A second installment about the maritime legacy that was the Swales family – and in this one the focus shifts to their launches.
Job Horton (Joe) Swales, the eldest of the Swales siblings of St. Mary’s Bay, had built the jewel of a 25ft launch Vaiti in 1907 and enjoyed her with his family – his wife Eva, sons Leo and Fred, daughters Aline and the toddler Alwyn, who was born in 1905.
But although a beautiful piece of amateur building with stylish lines for the time, varnished coamings and a powerful Doman engine, she was too small for the boys. Leo cruised and raced on several of the new breed of keelers, particularly the Logan-designed Wairiki.
Joe’s music-teaching practice had become so busy that he no longer had the time to build another boat in his backyard. In July 1911 he commissioned Logan Bros to build a 32ft tuck-sterned launch. He sold Vaiti to the Edwards brothers who appear to have renamed her Sparks and, in 1920, sold her to Charles Palmer who renamed her Wai-iti.
As a good marine engine was at least half the total cost of a new launch at the time, Joe recycled the 10hp Doman from Vaiti into the new craft, which he named Alwyn after his baby girl. Right at this time, Logan Bros had decided to cease boatbuilding at the Railway Wharf in Mechanics Bay.
Robert Jr and John Logan concentrated on property development while their genius brother Arch elected to carry on with bespoke boatbuilding from his shed on Ngataringa Bay. It was Arch who completed Alwyn and launched her in late January 1912.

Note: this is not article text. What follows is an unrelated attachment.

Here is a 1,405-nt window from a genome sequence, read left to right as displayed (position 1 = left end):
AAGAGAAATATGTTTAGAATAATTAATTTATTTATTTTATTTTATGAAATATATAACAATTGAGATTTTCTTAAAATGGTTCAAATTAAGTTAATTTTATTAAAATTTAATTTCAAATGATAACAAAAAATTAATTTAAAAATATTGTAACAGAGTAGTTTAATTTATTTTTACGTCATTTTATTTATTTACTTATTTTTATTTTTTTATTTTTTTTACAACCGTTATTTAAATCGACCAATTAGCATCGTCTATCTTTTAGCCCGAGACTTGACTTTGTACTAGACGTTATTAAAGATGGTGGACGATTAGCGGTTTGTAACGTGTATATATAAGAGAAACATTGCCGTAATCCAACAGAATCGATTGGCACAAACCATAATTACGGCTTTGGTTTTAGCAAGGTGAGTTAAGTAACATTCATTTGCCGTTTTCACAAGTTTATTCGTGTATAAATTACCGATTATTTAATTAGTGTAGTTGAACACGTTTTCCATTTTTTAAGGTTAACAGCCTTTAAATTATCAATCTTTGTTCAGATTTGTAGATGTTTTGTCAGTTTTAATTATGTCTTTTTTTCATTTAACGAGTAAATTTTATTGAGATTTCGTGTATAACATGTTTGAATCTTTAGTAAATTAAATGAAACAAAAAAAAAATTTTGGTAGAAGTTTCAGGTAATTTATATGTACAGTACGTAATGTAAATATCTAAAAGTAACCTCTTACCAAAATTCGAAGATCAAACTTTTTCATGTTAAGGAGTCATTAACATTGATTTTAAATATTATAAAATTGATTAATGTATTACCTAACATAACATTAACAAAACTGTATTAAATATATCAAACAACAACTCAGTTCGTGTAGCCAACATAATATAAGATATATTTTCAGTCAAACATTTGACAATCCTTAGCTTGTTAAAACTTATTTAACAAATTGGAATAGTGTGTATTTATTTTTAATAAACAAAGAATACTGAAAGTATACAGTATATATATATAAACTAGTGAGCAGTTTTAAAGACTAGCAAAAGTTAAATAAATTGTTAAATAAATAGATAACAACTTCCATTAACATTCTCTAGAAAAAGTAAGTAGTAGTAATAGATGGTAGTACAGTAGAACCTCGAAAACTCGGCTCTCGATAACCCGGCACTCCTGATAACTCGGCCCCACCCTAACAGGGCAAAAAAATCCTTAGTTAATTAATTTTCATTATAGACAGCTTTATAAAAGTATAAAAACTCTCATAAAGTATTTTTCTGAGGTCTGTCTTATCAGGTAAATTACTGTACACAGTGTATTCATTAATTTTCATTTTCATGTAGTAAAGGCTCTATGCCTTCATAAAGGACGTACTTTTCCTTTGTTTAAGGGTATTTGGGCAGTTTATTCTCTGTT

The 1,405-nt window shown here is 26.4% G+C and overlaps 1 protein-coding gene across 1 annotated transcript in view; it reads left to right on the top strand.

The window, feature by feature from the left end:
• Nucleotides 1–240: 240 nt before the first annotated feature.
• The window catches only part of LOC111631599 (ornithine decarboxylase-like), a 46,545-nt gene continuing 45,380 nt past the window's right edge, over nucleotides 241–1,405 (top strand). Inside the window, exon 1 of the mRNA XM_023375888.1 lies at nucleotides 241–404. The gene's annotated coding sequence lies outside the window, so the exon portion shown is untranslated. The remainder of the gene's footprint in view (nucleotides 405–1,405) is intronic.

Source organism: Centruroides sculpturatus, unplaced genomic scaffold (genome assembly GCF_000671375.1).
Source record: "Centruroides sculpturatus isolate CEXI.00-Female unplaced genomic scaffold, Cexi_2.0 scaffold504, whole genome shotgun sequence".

With his sons Leo and Fred, Joe Swales owned Alwyn for 11 years, cruising extensively and occasionally racing her with the New Zealand Power Boat Association and Ponsonby Cruising Club. Leo was a member of the Squadron, nominating Alwyn as his boat from the 1911-12 season until the 1914-15 season when Leo’s insurance company employer sent him to Dunedin, where he sailed in local yachts.
Joe’s daughter Aline married in 1915. Shortly after, Leo and Fred left to serve in the Great War. On return from France, Leo was posted to Buenos Aires. When Fred went farming at Ruawai, Joe was left to handle Alwyn with his wife and daughter Alwyn. Until the boys went overseas, Joe kept Alwyn in St. Mary’s Bay and hauled out in the yard there, but after the war Henry Thode hauled her out every winter at his snug yard in Cox’s Creek.
Joe sold Alwyn in 1923. She changed hands a couple of times in Auckland, finishing up with Tui Waldron who sold her to Whangarei when he had the planing launch My Girl built by Dick Lang in 1925.
Alwyn stayed in Whangarei until well after WWll and is now happily resident at Picton in fine shape after a brief spell on Lake Taupo. She has a close resemblance to Arch Logan’s next launch, Doreen, built in the winter of 1912, later renamed Haku, then Coquette and recently successfully commercially reproduced as the superb Logan 33.